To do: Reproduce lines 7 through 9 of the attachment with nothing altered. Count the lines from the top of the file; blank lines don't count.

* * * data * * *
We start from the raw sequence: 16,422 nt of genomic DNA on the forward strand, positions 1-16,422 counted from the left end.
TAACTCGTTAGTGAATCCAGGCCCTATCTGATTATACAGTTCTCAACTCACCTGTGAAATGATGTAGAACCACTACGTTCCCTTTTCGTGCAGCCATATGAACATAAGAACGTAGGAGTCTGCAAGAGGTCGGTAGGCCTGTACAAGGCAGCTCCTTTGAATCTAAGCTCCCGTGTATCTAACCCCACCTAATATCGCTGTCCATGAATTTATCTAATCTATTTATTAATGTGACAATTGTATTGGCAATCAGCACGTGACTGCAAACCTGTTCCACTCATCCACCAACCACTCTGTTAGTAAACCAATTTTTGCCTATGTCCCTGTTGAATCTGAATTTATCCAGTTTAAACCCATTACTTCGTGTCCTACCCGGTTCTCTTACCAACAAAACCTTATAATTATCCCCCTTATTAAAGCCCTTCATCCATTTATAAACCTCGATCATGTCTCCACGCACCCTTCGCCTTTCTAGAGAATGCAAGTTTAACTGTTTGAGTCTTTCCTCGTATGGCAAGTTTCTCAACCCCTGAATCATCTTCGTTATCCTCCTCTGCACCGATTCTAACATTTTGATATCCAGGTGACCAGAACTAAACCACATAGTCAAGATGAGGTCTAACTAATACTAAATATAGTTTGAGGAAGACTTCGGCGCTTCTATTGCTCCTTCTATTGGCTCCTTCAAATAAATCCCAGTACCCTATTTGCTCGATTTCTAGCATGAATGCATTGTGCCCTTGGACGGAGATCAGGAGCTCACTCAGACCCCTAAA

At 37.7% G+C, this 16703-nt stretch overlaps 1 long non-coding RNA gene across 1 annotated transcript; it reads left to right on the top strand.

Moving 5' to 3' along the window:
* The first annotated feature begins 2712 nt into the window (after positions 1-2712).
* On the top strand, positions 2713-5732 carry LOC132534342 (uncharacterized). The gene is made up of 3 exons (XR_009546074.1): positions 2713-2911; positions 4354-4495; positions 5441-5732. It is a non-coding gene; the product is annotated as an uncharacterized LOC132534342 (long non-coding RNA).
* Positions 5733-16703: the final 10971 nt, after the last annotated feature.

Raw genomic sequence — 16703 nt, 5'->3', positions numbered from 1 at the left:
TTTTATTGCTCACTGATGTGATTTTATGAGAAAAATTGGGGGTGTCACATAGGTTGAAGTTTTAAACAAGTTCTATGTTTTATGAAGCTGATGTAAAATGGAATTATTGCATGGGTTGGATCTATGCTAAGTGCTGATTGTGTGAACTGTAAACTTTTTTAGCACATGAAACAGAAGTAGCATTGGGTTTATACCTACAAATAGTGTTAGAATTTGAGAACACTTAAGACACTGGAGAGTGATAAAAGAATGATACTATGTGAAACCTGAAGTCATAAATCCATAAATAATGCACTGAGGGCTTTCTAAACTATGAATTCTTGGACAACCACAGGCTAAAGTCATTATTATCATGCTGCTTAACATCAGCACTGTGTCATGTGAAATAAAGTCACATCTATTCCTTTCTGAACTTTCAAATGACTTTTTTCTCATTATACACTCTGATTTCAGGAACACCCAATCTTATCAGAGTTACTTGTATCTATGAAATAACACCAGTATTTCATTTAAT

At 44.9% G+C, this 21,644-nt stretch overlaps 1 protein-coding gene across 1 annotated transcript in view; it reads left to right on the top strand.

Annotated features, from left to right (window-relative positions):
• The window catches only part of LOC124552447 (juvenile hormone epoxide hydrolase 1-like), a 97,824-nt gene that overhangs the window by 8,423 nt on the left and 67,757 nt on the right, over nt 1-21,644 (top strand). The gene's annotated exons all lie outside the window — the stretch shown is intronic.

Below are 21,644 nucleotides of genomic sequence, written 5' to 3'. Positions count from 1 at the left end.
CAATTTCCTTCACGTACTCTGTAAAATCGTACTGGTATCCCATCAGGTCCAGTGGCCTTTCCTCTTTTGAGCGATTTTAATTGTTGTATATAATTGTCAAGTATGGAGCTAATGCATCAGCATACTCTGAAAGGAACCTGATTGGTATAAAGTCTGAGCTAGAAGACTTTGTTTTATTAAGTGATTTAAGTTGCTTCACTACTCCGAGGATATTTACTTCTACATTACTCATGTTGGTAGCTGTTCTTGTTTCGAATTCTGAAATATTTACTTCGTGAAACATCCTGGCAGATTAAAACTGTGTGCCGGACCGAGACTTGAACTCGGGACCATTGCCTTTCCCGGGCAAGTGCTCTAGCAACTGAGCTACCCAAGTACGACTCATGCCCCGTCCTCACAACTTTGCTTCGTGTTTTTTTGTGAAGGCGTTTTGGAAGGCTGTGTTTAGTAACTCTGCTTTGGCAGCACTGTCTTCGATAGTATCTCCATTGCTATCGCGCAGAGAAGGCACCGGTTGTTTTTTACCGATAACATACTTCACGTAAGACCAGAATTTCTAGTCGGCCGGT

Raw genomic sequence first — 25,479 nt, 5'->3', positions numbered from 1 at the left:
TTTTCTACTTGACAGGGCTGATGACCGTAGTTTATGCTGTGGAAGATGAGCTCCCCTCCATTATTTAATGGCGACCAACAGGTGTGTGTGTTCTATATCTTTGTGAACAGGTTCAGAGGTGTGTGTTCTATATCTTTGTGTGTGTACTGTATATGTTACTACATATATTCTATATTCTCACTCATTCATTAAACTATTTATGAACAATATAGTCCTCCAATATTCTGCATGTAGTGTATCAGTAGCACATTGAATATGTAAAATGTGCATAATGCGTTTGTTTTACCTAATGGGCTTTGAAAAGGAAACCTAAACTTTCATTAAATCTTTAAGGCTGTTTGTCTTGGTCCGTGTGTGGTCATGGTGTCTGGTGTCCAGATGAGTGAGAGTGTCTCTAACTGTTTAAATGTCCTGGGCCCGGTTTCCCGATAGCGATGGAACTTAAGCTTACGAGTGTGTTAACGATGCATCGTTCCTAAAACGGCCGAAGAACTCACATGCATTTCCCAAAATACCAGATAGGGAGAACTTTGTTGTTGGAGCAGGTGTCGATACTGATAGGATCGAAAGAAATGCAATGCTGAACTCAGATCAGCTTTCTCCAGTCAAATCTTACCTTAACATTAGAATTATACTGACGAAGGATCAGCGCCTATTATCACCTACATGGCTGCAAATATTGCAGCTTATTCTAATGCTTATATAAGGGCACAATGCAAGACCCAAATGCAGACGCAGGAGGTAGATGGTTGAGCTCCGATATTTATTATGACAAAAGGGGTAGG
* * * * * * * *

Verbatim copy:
* Positions 5733-16703: the final 10971 nt, after the last annotated feature.

Raw genomic sequence — 16703 nt, 5'->3', positions numbered from 1 at the left:
TTTTATTGCTCACTGATGTGATTTTATGAGAAAAATTGGGGGTGTCACATAGGTTGAAGTTTTAAACAAGTTCTATGTTTTATGAAGCTGATGTAAAATGGAATTATTGCATGGGTTGGATCTATGCTAAGTGCTGATTGTGTGAACTGTAAACTTTTTTAGCACATGAAACAGAAGTAGCATTGGGTTTATACCTACAAATAGTGTTAGAATTTGAGAACACTTAAGACACTGGAGAGTGATAAAAGAATGATACTATGTGAAACCTGAAGTCATAAATCCATAAATAATGCACTGAGGGCTTTCTAAACTATGAATTCTTGGACAACCACAGGCTAAAGTCATTATTATCATGCTGCTTAACATCAGCACTGTGTCATGTGAAATAAAGTCACATCTATTCCTTTCTGAACTTTCAAATGACTTTTTTCTCATTATACACTCTGATTTCAGGAACACCCAATCTTATCAGAGTTACTTGTATCTATGAAATAACACCAGTATTTCATTTAAT